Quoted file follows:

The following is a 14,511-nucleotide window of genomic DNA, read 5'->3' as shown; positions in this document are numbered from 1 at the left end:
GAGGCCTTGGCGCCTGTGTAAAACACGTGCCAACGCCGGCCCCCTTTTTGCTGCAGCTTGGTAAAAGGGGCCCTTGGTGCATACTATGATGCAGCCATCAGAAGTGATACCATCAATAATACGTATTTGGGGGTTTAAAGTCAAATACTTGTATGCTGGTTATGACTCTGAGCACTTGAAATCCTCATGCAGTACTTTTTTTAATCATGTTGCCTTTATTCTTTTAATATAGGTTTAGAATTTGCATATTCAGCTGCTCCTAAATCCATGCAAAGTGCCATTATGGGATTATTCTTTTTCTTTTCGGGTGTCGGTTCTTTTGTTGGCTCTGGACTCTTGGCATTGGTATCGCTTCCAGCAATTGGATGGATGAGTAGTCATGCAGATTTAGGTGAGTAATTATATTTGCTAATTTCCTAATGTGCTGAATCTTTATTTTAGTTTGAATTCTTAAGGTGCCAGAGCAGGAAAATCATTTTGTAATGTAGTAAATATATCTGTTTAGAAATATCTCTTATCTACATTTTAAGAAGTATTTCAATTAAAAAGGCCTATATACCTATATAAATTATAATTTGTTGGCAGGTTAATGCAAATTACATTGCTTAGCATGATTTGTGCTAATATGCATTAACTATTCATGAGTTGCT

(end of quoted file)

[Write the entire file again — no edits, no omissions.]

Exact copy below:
The following is a 14,511-nucleotide window of genomic DNA, read 5'->3' as shown; positions in this document are numbered from 1 at the left end:
GAGGCCTTGGCGCCTGTGTAAAACACGTGCCAACGCCGGCCCCCTTTTTGCTGCAGCTTGGTAAAAGGGGCCCTTGGTGCATACTATGATGCAGCCATCAGAAGTGATACCATCAATAATACGTATTTGGGGGTTTAAAGTCAAATACTTGTATGCTGGTTATGACTCTGAGCACTTGAAATCCTCATGCAGTACTTTTTTTAATCATGTTGCCTTTATTCTTTTAATATAGGTTTAGAATTTGCATATTCAGCTGCTCCTAAATCCATGCAAAGTGCCATTATGGGATTATTCTTTTTCTTTTCGGGTGTCGGTTCTTTTGTTGGCTCTGGACTCTTGGCATTGGTATCGCTTCCAGCAATTGGATGGATGAGTAGTCATGCAGATTTAGGTGAGTAATTATATTTGCTAATTTCCTAATGTGCTGAATCTTTATTTTAGTTTGAATTCTTAAGGTGCCAGAGCAGGAAAATCATTTTGTAATGTAGTAAATATATCTGTTTAGAAATATCTCTTATCTACATTTTAAGAAGTATTTCAATTAAAAAGGCCTATATACCTATATAAATTATAATTTGTTGGCAGGTTAATGCAAATTACATTGCTTAGCATGATTTGTGCTAATATGCATTAACTATTCATGAGTTGCT